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flexspin compiler for P2: Assembly, Spin, BASIC, and C in one compiler - Page 80 — Parallax Forums

flexspin compiler for P2: Assembly, Spin, BASIC, and C in one compiler

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  • RaymanRayman Posts: 12,032

    @ersmith I tried something that didn't work... Maybe there's no way it could?

    @Ahle2 music code requires that you call PollTick() every so often.
    I tried to jump to this function from the vga assembly driver.

    Did this to have a way to get pointer to function:
    typedef void (*SoundOperation)(NULL);
    And then this to tell vga driver the location of the function:

        SoundOperation pPollTick = sound.pollTick;  //RJA having video driver update music during refresh
        vga.ConfigurePollTick(pPollTick);
    

    And in the vga assembly driver, I had this:

                call    PollTickAddress 'update music
                jmp     #field                  'loop
    

    I'm sure this was wishful thinking, but is there any way to make something like that work?

  • ersmithersmith Posts: 4,904

    @Rayman: sorry, I'm still not quite sure of the setup. Is PollTick a Spin function? And you want to call it from assembly? That's a little bit complicated, because it needs both the function address and the pointer to the object that contains PollTick. Also, of course, the Spin code expects a certain environment in the COG (some built-in functions and so on) which is not likely to be compatible with the code in a driver cog.

  • RaymanRayman Posts: 12,032

    @ersmith Thanks, that's what I figured...

  • I can I do packed structures in c?

    #pragma pack(1)
    struct x {
        uint8_t sequence;
        int16_t Yaw;
        int16_t Pitch;
        int16_t Roll;
        int16_t Xacc;
        int16_t Yacc;
        int16_t Zacc;
        int8_t res[3];
        uint8_t chksum;
    } Packet;
    

    Mike

  • ersmithersmith Posts: 4,904

    No, FlexC doesn't support packed structures yet.

  • RaymanRayman Posts: 12,032
    edited 2021-02-20 18:09

    When taking input from terminal window with getch(), I'm seeing some interesting responses from things like keyboard arrow keys.
    Just read that what you get isn't really standardized. But, is there a list somewhere of what to expect?
    Looks like the arrows return two numbers, first 7 and then "D" for left, "A" for up, "C" for right, and "B" for down...

    Actually, it's 27, not 7 for the first return value. Seems it also deletes the first character...
    Seems a hair flaky though... Occasionally, I'm just getting the letter, without the preceding 27...

  • @Rayman ,

    Looks like we're going to need a termcap file and program.

    Mike

  • ersmithersmith Posts: 4,904

    FlexProp is at the mercy of the terminal program, but most terminal programs (including I believe the default Windows one) implement ANSI escape codes for the arrow keys:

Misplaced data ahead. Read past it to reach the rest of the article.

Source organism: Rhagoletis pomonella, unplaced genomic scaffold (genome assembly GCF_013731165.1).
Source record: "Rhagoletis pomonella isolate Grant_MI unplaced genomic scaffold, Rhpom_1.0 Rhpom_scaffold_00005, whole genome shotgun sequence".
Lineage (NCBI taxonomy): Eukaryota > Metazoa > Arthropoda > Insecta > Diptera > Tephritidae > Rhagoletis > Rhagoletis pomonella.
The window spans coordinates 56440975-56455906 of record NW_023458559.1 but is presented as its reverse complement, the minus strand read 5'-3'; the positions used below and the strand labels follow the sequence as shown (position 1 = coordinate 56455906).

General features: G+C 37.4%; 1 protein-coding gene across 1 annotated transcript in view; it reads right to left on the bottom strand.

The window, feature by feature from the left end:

https://en.wikipedia.org/wiki/ANSI_escape_code#Terminal_input_sequences

    Depending on how you're reading the sequences you'll also have to be careful about timing, because the default smart pin based input has no buffer (so it's easy to lose characters). Best bet is probably to read a whole chunk of characters at once with something like read(0, buf, sizeof(buf)).

  • RaymanRayman Posts: 12,032

    Ok, makes sense now.
    Guess this means one can’t reliably use the arrows and function keys, etc.

  • evanhevanh Posts: 11,045

    /me ponders what results a smartpin with 18N1 receive framing config would produce ...

  • evanhevanh Posts: 11,045

    Oh, it's more than two characters for some keys ...

  • evanhevanh Posts: 11,045

    Man, getting the buffering logic right is always a brain twister when you're not expecting it.

    Okay, I think I'm seeing it real now. I'm getting up to 6 characters for a single key press (with shift held)! A plain arrow key is 3 characters:
    - Left: 1b 5b 44
    - Right: 1b 5b 43
    - Up: 1b 5b 41
    - Down: 1b 5b 42

  • evanhevanh Posts: 11,045

    Cool, yep, I've proven an async receive smartpin can capture up to 3 adjoined characters as a single word. It does need a little massaging to extract the characters from the included framing. And amusingly, because the longest strings for a single keypress is 6 characters then it'll also handle them too, since the smartpin can buffer the second 3 character word while the first is being decoded.

    I wouldn't call it a tidy solution ... but if you don't want to use interrupts or another cog, this will work.

  • evanhevanh Posts: 11,045

    Huh, that's unexpected, I had accidentally also configured the transmit smartpin to the same 28N1 and it worked, albeit somewhat slower. Not ideal ... fixed now.

  • evanhevanh Posts: 11,045

    Here's the new receiving code. The new part is the handling of the longword sized buffer, temp2. Which needs to be treated statically, allowing repeated calling inspections.